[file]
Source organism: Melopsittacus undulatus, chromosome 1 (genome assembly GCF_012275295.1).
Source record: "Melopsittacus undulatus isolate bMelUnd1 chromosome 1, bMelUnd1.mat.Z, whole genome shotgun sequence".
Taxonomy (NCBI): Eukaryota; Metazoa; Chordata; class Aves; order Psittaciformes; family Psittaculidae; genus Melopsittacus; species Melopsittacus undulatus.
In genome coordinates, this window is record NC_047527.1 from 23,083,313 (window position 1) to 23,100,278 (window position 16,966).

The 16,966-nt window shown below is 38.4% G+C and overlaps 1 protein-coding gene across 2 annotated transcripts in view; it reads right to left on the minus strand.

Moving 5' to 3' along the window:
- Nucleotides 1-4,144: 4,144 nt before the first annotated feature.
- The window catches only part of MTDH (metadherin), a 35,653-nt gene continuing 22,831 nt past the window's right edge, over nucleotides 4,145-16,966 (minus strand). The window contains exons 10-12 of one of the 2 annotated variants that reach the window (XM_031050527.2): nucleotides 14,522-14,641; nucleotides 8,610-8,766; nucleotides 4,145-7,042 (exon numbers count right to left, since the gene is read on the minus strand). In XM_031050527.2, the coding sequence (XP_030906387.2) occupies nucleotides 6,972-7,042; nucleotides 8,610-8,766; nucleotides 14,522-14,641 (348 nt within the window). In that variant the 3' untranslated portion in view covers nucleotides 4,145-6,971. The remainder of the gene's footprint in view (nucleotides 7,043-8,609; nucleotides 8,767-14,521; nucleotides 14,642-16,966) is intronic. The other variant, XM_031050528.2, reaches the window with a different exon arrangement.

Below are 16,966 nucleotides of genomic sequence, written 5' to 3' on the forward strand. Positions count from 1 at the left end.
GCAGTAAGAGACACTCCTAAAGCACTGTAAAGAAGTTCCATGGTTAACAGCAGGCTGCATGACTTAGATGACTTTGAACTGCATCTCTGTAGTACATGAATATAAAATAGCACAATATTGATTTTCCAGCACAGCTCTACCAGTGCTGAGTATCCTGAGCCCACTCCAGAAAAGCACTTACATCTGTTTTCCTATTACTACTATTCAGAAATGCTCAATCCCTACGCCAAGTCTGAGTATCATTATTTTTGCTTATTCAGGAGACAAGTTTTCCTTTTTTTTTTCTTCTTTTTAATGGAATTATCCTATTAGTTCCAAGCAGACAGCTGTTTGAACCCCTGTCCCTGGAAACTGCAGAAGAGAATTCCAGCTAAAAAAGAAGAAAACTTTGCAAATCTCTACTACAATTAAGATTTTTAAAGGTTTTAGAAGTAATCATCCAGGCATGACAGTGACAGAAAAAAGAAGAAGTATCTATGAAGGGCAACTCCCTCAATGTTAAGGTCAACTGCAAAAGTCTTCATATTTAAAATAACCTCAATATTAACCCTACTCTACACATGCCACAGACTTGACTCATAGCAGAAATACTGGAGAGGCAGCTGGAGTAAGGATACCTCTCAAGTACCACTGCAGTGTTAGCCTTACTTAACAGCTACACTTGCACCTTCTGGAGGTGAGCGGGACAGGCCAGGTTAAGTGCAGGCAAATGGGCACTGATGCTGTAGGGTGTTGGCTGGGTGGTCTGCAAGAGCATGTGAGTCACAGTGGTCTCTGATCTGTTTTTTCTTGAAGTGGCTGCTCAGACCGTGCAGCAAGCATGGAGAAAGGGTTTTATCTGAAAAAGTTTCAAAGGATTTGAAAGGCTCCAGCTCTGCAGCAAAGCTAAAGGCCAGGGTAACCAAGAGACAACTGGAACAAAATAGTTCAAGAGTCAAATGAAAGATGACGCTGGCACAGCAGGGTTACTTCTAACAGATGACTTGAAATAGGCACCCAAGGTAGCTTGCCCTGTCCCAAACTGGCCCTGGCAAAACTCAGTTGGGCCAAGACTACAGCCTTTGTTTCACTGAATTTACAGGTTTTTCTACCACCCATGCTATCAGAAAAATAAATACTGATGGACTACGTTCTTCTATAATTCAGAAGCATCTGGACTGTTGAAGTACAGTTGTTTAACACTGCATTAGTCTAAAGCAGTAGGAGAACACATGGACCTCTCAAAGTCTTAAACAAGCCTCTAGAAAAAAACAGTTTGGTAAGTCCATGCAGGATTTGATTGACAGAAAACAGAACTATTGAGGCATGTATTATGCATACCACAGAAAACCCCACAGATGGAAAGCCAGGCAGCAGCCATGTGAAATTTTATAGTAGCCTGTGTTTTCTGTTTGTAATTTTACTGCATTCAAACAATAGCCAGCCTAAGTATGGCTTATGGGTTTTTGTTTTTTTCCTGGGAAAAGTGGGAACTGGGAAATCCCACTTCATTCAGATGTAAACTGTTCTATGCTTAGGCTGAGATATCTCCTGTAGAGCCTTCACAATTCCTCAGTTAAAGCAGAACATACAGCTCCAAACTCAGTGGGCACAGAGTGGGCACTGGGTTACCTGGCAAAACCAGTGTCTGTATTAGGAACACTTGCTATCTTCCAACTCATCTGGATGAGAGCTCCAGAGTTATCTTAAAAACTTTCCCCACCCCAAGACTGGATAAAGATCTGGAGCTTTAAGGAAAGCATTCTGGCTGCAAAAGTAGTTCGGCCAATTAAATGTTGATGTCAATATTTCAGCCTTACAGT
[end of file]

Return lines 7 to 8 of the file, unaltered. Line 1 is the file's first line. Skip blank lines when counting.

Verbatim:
- Nucleotides 1-4,144: 4,144 nt before the first annotated feature.
- The window catches only part of MTDH (metadherin), a 35,653-nt gene continuing 22,831 nt past the window's right edge, over nucleotides 4,145-16,966 (minus strand). The window contains exons 10-12 of one of the 2 annotated variants that reach the window (XM_031050527.2): nucleotides 14,522-14,641; nucleotides 8,610-8,766; nucleotides 4,145-7,042 (exon numbers count right to left, since the gene is read on the minus strand). In XM_031050527.2, the coding sequence (XP_030906387.2) occupies nucleotides 6,972-7,042; nucleotides 8,610-8,766; nucleotides 14,522-14,641 (348 nt within the window). In that variant the 3' untranslated portion in view covers nucleotides 4,145-6,971. The remainder of the gene's footprint in view (nucleotides 7,043-8,609; nucleotides 8,767-14,521; nucleotides 14,642-16,966) is intronic. The other variant, XM_031050528.2, reaches the window with a different exon arrangement.